United States: Newton’s cradle in motion
Market psychology has swung dramatically over the last 12 months. In early 2016, investors were worried about the risks of secular stagnation and a U.S. recession, but the narrative has veered in recent months toward the awakening of animal spirits. We continue to argue that the truth falls in the middle of these two extremes — that the U.S. economy is resilient but mediocre. This view has underpinned our "buy the dips and sell the rallies" investment strategy. As the market pendulum swings closer to euphoria, a more cautious strategy seems warranted.
Not buying into the idea of a 3% growth economy
One of the biggest puzzles that economists are grappling with in 2017 is the growing divide between strong survey-based measures of economic growth and sluggish statistics on actual economic activity, as illustrated in the chart below. Anecdotal evidence suggests that the strength in the surveys is being driven, in part, by anticipated pro-business policy changes from the Trump administration, specifically around corporate tax cuts and regulatory reform.
Large gap opening up between surveys and actual activity data
Source: Institute for Supply Management (ISM), Federal Reserve Bank of Atlanta, Russell Investments' calculations. Data as of March 8, 2017.
*The tracking estimate for final sales is shown (GDP excluding the volatile inventories category). The Composite ISM is a weighted average of the manufacturing and non-manufacturing surveys, which has been translated into an implied rate of real GDP growth using a regression.
Normally, we focus on the business surveys of purchasing and supply executives across the nation because they provide a smoother and timelier read on economic growth. However, because the recent improvement in business confidence appears to be contingent on fiscal policy change, we need to take a step back and look at how the Trump agenda is proceeding through Congress. Thus far, the debates on Capitol Hill around healthcare and tax reform have not been smooth, and both issues appear very contentious and complicated. In our view, fiscal stimulus increasingly looks like a 2018 story that could ultimately prove to be watered down relative to the big promises on the campaign trail. If we’re right about that, the gap in the chart above could close via a downshift in optimism as reflected in the surveys.
This is part of the reason we are stuck at a 2% GDP growth forecast. But there are also other, more fundamental forces driving our mediocre outlook. One indicator that stands out is zero growth in commercial and industrial loans over the last four months. This dynamic typically happens only when the economy is rolling over into recession. While that isn’t our view, we still think that fundamentals are only strong enough to warrant a mediocre U.S. growth outlook.
A less cautious Fed, but still hesitant to hike quickly
The Fed’s decision to hike the federal funds rate in March was ahead of schedule compared to our forecast for two hikes in 2017. Under the surface, it’s clear that the Federal Open Market Committee (FOMC) has become less cautious. Much of the shift can be attributed to their belief that downside risks from the global economy and particularly China have diminished. Nevertheless, we still think that it will be difficult for the Fed to maintain a much faster tightening cycle. As noted above, the U.S. growth outlook is middling. And wage growth — which accelerated meaningfully in late 2016 — has taken a pause. Fundamentals continue to support a gradual process. And in a world of divergent developed markets, an aggressive path risks U.S. dollar strength and damage to the global economy and markets. For now, we stick to a two-hike baseline in 2017. Risks are now skewed to a faster Fed, but the U.S. bond market is already pricing-in three hikes for the year. In our view, this means most of the damage to U.S. Treasuries is in the rearview mirror. We are less negative on bonds than we have been in prior quarters.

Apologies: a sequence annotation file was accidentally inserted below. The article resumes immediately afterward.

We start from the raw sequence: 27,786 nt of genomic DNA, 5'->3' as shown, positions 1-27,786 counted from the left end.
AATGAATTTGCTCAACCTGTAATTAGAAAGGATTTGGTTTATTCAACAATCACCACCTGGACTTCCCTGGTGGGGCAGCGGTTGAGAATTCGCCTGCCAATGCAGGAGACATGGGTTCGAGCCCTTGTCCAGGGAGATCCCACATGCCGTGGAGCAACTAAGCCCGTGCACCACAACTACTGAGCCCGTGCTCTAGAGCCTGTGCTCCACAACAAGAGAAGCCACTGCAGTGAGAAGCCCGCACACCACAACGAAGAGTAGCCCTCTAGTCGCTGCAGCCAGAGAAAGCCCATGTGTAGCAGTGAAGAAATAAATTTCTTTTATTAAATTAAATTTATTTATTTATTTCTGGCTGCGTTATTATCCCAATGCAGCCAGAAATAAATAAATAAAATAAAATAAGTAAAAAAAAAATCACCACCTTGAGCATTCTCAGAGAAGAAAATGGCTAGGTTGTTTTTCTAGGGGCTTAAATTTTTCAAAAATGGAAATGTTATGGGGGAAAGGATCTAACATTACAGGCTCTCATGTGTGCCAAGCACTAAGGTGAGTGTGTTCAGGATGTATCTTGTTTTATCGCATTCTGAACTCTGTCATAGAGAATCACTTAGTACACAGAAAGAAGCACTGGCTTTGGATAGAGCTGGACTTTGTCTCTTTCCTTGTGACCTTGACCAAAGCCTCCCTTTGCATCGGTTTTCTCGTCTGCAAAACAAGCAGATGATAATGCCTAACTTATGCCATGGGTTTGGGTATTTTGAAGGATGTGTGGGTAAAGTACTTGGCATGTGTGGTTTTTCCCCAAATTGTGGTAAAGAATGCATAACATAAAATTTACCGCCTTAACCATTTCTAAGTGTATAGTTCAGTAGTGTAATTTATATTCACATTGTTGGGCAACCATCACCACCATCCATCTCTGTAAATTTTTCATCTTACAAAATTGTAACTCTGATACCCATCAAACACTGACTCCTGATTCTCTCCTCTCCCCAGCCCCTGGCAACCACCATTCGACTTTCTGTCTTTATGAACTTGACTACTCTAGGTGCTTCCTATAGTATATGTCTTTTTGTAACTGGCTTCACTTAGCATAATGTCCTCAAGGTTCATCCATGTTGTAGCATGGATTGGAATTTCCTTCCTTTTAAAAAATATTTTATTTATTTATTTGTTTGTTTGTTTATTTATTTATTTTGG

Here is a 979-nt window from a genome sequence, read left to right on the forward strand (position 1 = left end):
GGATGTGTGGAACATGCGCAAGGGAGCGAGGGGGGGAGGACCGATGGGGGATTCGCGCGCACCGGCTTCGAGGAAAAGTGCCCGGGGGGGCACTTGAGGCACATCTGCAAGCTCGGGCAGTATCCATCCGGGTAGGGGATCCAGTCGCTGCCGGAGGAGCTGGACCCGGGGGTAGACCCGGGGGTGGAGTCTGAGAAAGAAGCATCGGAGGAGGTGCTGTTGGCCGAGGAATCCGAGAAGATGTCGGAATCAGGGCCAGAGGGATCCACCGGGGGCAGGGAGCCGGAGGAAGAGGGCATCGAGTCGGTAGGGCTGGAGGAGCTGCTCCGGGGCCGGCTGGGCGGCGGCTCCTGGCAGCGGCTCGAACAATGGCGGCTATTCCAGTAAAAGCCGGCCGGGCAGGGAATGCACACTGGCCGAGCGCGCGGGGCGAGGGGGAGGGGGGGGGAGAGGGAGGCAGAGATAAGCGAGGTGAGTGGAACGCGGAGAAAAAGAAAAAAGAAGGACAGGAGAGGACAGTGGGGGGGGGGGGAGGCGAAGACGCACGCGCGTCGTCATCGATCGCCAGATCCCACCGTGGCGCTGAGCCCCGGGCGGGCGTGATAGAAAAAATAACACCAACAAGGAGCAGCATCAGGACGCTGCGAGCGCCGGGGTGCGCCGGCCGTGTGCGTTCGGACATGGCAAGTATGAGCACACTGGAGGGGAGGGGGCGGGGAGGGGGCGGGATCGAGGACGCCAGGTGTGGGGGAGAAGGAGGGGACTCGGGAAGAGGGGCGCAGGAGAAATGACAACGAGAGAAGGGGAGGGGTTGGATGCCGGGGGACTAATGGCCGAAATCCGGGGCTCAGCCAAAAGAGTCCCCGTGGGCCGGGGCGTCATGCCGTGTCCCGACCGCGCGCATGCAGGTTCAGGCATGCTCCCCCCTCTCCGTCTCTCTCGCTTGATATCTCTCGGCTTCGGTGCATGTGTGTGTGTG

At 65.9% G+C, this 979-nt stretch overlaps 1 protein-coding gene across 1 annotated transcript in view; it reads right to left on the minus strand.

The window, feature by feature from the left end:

Market euphoria: will earnings growth justify it?
The S&P 500 is flirting with all-time highs and the market narrative has shifted from stagnation to animal spirits in a matter of months. Trying to time when market exuberance will meet reality can be more art than science. But our investment strategy building blocks of business cycle, valuation and sentiment clearly indicate that the risks for U.S. equities are now squarely to the downside. Corporate earnings have recovered, but we believe it will be very difficult for growth to push sustainably above 5%. Profit margins are very high and susceptible to downgrades as the labor market tightens. We remain cautious.
- Business cycle: Corporate profits recovered to 5% growth in the fourth quarter reporting season. Most of the earnings acceleration is likely in the rearview mirror at this stage, and consensus expectations at 11% still appear too optimistic. While we don’t see a recession in 2017, we also don’t see enough cyclical support to sustain the U.S. market at these valuation levels.
- Valuation: U.S. equities are very expensive — the Shiller P/E ratio1 for the S&P 500 is higher than ever outside of 1929 and the late 1990s. Our valuation modeling work also shows lower expected U.S. equity returns ahead.
- Sentiment: Our process captures a tug-of-war between strong momentum and an investor psychology that is complacent though bordering on euphoric. On net, our sentiment signals suggest caution is warranted.
- Conclusion: We continue to have an underweight preference for U.S. equities in global portfolios, primarily on the backs of expensive valuations and overbought sentiment signals.
1The Shiller P/E ratio for the S&P 500 is based on average inflation-adjusted earnings from the previous 10 years.